HSBC’s new Hong Kong leadership intent of mending ties with Beijing
Bank executives say they are finding it increasingly hard to keep focused on business and steer clear of politics
Hong Kong/Shanghai — The two bronze lion statues standing guard over HSBC’s main offices in Hong Kong still bear the marks of an attack by protesters, who last week daubed them with red and black paint, setting at least one ablaze. Graffiti declared that HSBC had been dyed the red of China.
HSBC has vowed to restore the iconic lions to their former glory. But the Asia-focused lender may not find it so easy to disentangle itself from deepening tensions in its biggest market at a time when its new leadership must also repair a relationship with Beijing that’s been weakened by the Huawei probe.
The bank became the target of the public’s ire in Hong Kong after the police arrested four people linked to a group that helps pro-democracy protesters pay legal fees. HSBC had closed an account used by the group in November.
Bank executives are finding it increasingly hard to keep focused on business and steer clear of politics, said a senior executive in Asia, who asked not to be named discussing internal matters. Political tension on the streets is also causing rifts among HSBC staff. Younger local employees in the Hong Kong office tend to be supportive of the pro-democracy movement, while those with business and personal ties to the mainland are more neutral or pro-Beijing, staff interviewed by Bloomberg said, asking not to be named speaking on a sensitive issue.
With two-thirds of its profit at stake, the London-based firm has previously been able to stay away from controversy as political tensions roiled Hong Kong and dragged in peers including JPMorgan Chase and Citigroup. Chinese retailers and branches of lenders such as Bank of China have been targeted, while Cathay Pacific Airways and the National Basketball Association came under pressure from Beijing after employees supported the demonstrations.
HSBC has said its decision to close the protest-linked account was unrelated to the police action. It’s condemned acts of vandalism against its property as “unjustified” and promised to restore the defaced lions, which it said “form part of the bank’s and Hong Kong’s history.”
The decision was made after finding unusual transactions, people familiar with the matter said, adding that the bank risked being punished by regulators for any negligence. They asked not to be identified because the matter is private.
“HSBC is now joining Cathay Pacific in discovering that politics and business can’t always be easily reconciled,” said Brock Silvers, managing director at Adamas Asset Management in Hong Kong. The pro-democracy protests are “doubly negative” in that they “detract from the local market while simultaneously complicating the Chinese market,” he said.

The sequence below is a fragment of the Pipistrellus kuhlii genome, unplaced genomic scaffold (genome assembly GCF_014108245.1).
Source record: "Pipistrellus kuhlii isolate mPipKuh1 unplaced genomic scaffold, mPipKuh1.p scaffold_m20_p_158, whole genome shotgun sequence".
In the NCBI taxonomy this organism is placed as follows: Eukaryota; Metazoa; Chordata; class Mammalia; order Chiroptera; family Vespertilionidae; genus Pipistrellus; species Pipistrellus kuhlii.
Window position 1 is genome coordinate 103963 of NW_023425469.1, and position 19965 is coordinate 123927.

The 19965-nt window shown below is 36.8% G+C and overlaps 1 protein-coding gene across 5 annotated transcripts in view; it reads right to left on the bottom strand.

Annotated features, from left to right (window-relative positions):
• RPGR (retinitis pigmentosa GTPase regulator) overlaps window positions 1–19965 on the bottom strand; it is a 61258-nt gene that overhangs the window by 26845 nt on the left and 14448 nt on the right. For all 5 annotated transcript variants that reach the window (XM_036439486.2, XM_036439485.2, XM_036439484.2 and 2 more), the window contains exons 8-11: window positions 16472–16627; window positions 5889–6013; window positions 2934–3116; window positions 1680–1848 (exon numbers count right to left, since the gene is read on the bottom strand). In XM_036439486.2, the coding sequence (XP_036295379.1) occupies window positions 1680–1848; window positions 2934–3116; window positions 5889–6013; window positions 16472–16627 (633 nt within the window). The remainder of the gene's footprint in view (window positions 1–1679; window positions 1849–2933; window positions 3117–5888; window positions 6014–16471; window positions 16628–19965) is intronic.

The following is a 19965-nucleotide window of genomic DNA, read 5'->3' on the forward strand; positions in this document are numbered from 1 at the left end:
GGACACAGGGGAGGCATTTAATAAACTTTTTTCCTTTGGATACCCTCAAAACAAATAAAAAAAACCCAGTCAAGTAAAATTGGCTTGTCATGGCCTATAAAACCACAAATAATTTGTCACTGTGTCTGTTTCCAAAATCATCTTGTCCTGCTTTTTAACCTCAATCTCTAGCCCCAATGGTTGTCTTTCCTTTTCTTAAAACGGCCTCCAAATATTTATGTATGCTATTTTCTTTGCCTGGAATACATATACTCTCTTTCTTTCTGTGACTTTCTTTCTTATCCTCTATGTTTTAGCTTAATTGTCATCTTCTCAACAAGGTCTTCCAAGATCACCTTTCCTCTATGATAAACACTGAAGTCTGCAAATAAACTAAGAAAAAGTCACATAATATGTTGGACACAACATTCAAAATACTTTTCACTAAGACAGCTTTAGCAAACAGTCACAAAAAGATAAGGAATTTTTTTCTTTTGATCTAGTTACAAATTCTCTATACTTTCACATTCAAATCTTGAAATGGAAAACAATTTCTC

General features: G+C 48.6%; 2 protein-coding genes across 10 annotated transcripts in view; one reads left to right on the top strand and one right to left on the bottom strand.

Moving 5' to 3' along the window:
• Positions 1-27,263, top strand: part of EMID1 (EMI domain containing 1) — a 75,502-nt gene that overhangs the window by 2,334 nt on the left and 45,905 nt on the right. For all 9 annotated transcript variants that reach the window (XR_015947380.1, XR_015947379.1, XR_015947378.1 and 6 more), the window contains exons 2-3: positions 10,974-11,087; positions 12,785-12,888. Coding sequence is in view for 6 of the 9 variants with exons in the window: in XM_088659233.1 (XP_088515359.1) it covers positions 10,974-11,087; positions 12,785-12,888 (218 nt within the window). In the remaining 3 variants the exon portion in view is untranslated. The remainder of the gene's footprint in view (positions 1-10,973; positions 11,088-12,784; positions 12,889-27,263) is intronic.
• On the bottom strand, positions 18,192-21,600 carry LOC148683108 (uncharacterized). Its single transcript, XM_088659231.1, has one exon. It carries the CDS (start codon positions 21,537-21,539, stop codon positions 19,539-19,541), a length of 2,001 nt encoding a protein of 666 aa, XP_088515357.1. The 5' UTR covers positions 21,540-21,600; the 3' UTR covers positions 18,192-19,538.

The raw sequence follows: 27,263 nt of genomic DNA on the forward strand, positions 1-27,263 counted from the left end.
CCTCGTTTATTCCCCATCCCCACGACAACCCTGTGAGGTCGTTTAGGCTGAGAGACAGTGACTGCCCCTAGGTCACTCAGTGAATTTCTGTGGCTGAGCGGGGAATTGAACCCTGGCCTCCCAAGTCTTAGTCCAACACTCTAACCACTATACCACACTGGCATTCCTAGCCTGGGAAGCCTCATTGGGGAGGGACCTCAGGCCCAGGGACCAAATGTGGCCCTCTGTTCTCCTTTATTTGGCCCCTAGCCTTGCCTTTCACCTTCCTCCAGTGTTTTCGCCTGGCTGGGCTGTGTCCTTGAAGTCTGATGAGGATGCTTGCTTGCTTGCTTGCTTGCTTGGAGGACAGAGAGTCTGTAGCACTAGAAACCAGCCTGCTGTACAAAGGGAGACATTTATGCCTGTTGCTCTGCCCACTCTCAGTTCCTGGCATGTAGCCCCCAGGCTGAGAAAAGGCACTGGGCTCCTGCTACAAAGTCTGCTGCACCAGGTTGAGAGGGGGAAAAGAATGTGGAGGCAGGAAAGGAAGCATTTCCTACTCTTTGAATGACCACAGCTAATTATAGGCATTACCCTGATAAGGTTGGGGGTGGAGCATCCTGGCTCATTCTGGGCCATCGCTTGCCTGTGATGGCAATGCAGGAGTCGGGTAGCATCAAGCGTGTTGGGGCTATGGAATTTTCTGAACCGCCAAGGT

A spokesperson for HSBC did not comment beyond the statements released by the bank when contacted by Bloomberg.
Navigating the politics of the protests is one of several challenges facing interim CEO Noel Quinn, who is also dealing with the fallout from HSBC’s assistance with a US probe into Huawei and the wider impact of the US-China trade war.
HSBC was singled out for contributing to the arrest of Huawei’s CFO Meng Wanzhou on charges of violating US sanctions on Iran and Syria. The bank has made the case that it had no choice but to help the US department of justice probe. The formal hearings for Meng’s extradition to the US begin on January 20 in Vancouver.
The bank is working to improve relations with China, launching a public-relations offensive aimed at leaders in Beijing after missing out on several business licenses.
Hong Kong and China together contributed two thirds of HSBC’s adjusted pretax profit in the first three quarters in 2019. The group has $1.1-trillion worth of assets across Asia, according to its interim report last year, with a majority concentrated in Hong Kong.
Born as the Hongkong and Shanghai Banking Corp in 1865, HSBC has been shifting more resources to Asia, especially China, since 2015 as part of a strategy initiated by Stuart Gulliver and strengthened under the leadership of John Flint, who was ousted in August. Acting chief Quinn will make his pitch to keep the top job in February as the bank undertakes its biggest overhaul in years.
The lender has warned of write-offs, plans to pare back underperforming businesses, and people familiar with the matter have said it will try to sell its French retail bank.
It is the Asian operations that offer the greatest promise and, now, some of the biggest challenges.
Hong Kong is HSBC’s single biggest market with 21,000 employees. In China, it has ramped up its investment across financial sectors including commercial banking, credit cards, investment banking and wealth management. The bank now employs more than 8,000 staff as the largest foreign bank in China, according to its website.
As the tension in the former British colony shows little sign of abating, campaigns against the Chinese firms have now expanded to include HSBC. Some protesters have linked the account closure to the police arrests for suspected money laundering, taking to online forums and rallies claiming HSBC has betrayed the Hong Kong people. Bank’s branches and ATMs have been vandalised in areas including Wan Chai and Mong Kok.
One employee who regularly donates to groups that support the protests said she was sad after the lions were vandalised because they are seen as spiritual leaders and HSBC was innocent in this case. She said she won’t turn against the protesters, but feared that some of her colleagues would change their mind.
Stephen and Stitt, the two lions, have been covered by hoardings. The sign on front promised: “They will return.”
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